iii) Anti-Cohabitation Clauses: Note arrangement between Marlon and Movita Brando
that alimony would terminate upon Movitas appearing to maintain a marital relationship with any person what does that mean? He claimed to not want to regulate her sex life; he was merely concerned that his money would be used for the benefit of another partner (1) Court concludes that Movita had appeared to maintain a marital relationship (2) Note Konzelman v. Konzelman dissent (1999, NJ): dependency acquired during marriage based on the marital roles assumed by the parties is at the heart of an alimony obligation, and economic need is the true basis of alimony; enforcement of anti-cohabitation clauses imposes needless burden on the judiciary and matrimonial bar d) New Families and Child Support i) ALI claims that other debts do not provide a basis for a reduction in a support obligations ii) Should obligation to support stepchildren be tantamount to obligation to support natural children? AINSWORTH v. AINSWORTH (1990, VT) (where ex-wife files a motion for increased child support, and court grants that ex-husband does not have preexisting obligation to his new stepson, but determines that the amount to be paid is too high given husbands circumstances and chooses an arbitrary figure between what he formerly paid and what the guidelines suggest): The trial court does have the power to lower obligations from what the guidelines mandate where the court believes it would be inequitable not to deviate; however, the trial court erred in not showing that it followed the statutory factors in determining the level of support, including extent to which defendants new spouse contributed to support of her son and the extent to which the defendants expenses were voluntarily incurred, and how it arrived at the level of support (1) Under VT law, stepparents are obligated to support stepchildren with whom they live to the extent as their legal parents are (2) Dissent notes that defendants obligation to support his stepson must not be subtracted from his gross income in calculating the guideline support figure, i.e. whether or not defendant has a duty to support his stepson, such a duty should not dilute his duty to pay child support to his natural children iii) Should second spouses resources be taken into account when determining how much support the husband/parent can pay to his first family? In some community property states, courts have held that half of the earnings of the new spouse, which are community property, belong to the obligated parent and are to that extent considered in calculating the child support obligation 6) CHILD CUSTODY a) Legal custody vs. physical custody i) Legal custody involves making critical legal decisions on the childs behalf, e.g. medical and financial decisions; in CA, most legal custody is joint ii) Physical custody involves the amount of time the child spends with each parent; sometimes parents will not stipulate to joint physical custody this is the real issue b) Standards for Custody Determination i) The Best Interests Test: PAINTER v. BANNISTER (1966, Iowa) (where upon the death of his wife and daughter, Painter placed his son Mark in the care of his wifes grandparents for temporary care; upon remarrying, Painter wished to have Mark return to live with him and his new wife, but Marks grandparents believed it was not in Marks best interests and fought for custody): Court grants custody to the grandparents, as they provide a more stable, dependable, conventional, middle-class, middlewest background and an opportunity for college education and profession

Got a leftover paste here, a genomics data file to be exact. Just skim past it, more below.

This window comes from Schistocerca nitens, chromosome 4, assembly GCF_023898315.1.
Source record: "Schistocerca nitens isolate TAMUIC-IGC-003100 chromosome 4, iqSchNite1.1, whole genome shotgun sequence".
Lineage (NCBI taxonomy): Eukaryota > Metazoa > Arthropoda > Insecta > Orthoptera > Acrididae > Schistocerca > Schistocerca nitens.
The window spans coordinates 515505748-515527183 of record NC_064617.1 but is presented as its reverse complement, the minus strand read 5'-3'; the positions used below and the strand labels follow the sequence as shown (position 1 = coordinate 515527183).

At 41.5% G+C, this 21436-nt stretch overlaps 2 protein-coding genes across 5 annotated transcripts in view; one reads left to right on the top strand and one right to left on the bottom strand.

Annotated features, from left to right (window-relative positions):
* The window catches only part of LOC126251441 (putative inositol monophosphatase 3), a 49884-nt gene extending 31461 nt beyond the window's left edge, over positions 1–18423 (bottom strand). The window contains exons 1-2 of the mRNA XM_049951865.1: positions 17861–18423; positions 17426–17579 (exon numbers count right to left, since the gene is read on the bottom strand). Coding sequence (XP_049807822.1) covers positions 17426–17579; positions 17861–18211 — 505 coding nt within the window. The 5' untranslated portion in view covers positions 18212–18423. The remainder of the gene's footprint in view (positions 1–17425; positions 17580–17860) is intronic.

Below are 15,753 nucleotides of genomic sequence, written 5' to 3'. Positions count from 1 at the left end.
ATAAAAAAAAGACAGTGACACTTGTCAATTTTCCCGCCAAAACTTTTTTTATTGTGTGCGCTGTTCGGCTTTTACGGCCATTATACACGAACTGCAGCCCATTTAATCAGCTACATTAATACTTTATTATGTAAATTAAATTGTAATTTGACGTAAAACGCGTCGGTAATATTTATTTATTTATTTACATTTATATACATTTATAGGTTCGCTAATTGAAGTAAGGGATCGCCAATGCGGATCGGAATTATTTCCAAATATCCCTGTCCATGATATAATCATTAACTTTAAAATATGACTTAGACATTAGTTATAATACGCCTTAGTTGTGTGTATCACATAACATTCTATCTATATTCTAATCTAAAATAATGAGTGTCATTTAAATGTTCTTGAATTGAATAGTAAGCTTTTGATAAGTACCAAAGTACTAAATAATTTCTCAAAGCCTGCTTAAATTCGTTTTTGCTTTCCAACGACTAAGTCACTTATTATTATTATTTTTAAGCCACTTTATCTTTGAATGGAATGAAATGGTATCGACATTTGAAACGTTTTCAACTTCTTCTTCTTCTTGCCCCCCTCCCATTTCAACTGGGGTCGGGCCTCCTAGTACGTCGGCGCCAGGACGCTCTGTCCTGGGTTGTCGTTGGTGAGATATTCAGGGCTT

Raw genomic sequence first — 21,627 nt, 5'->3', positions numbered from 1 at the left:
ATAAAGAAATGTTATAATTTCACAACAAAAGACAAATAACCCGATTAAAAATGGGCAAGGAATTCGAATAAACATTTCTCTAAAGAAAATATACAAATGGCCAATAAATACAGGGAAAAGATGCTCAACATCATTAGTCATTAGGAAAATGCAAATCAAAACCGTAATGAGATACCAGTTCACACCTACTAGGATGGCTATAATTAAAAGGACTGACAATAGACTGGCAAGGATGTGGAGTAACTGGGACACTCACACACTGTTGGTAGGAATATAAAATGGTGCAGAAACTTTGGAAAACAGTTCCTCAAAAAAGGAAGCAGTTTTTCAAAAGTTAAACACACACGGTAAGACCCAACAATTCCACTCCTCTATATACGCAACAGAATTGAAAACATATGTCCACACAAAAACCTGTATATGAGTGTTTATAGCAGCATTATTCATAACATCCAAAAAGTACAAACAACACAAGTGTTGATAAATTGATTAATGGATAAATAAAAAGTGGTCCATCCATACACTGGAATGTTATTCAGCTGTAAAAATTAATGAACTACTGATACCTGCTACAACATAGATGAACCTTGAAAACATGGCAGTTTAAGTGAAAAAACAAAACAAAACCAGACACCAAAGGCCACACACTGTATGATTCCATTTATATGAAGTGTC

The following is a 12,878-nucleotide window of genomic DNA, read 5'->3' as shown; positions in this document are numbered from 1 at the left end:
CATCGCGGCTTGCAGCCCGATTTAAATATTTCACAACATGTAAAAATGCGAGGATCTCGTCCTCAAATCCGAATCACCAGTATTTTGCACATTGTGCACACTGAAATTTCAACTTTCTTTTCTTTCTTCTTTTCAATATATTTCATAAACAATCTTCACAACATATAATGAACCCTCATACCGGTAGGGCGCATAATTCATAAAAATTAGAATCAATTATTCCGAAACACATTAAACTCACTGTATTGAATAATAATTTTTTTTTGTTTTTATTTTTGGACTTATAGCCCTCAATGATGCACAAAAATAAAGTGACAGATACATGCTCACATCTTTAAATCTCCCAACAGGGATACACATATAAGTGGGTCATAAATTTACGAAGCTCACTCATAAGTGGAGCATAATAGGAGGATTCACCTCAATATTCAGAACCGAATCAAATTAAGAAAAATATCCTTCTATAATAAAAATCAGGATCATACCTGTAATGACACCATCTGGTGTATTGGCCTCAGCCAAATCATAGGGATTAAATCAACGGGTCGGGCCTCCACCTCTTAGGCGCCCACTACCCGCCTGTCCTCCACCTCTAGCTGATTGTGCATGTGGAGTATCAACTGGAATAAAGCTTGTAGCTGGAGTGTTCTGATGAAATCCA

FAMILY LAW OUTLINE (1) Problem with best interests standard has been that, given that the standard is malleable and subjective, many custody battles result in litigation, while primary caregiving test tends to settle out of court (with 90% of cases having mother as custodian because of her role as primary caregiver) (2) There are difficulties in relying on the childs preference, as he may not always know what is best for him; the ALI gives no guidance on what age makes the child old enough to make that decision ii) The Maternal Preference (Tender Years Rule): Infants, children below puberty, and youngsters afflicted with serious ailments should be placed in a mothers care unless she was proven unworthy of the responsibility (1) PUSEY v. PUSEY (1986, UT) (where mother argues that custody of both children should have been awarded to her based on the courts judicial preference for the mother, where all other things are equal): Court denies the mother her request, claiming that the tender years rule is outdated and a violation of equal protection (i.e. the presumption does not serve a compelling state interest); rather, custody should be determined by identity of primary caregiver during marriage; identity of parent with greater flexibility to provide personal care for the child; identity of parent with whom the child spent more time pending custody determination; stability of environment provided by each parent; evidence of a childs preference for one parent over the other iii) The Primary Caregiver Test: Placement of child with primary caregiver is psychologically understood to be in the best interests of the child, presumably because the role includes: cooking/feeding, bathing/grooming/ dressing, purchasing/cleaning of clothes, medical care, arranging of social interaction, arranging alternative care, putting child to bed at night, disciplining, religious/cultural education, teaching elementary skills (1) ALI 2.09 Allocation of Custodial Responsibility: Court should allocate custodial responsibility so that the proportion of custodial time approximates the proportion of time each parent spend performing caretaking functions during the marriage, except where there is serious misconduct, a childs preference, to keep siblings together, disparity in childs emotional attachment, impracticality (a) No mention of religion, gender, sexual orientation (b) At what point is the risk of injury to the child sufficiently great to override the primary caregiver assumption? Must be clear and immediate danger to the child (2) BURCHARD v. GARAY (1986, CA) (where mother appeals a decision to grant custody of her son to his father; the father initially denied being the father of the child and continued to deny such until proven by a paternity test; upon this proof, the father finally began support payments and demanded visitation rights; the mother denied his right to such and moved for exclusive custody; the father counterclaimed for exclusive custody): The superior court abused its discretion by too heavily underscoring the financial superiority and ability to provide a more wholesome environment of the father and too lightly valuing the stability and continuity of attention, nurturing and care of the mother; the purpose of child support not child custody is to provide adequate funds to a custodian for childcare (a) The suggestion that the mother works and must hand off child care responsibilities to others is a reason to grant custody to the father displays a glaring insensitivity to the plight of single mothers c) Religion, Sexual Behavior, and Race i) Religion (1) SHELLEY v. WESTBROOKE (1817): Court denies custody to a father, where he had abandoned the mother with two children to live with another woman and subsequently declared himself an atheist, and upon the death of the mother,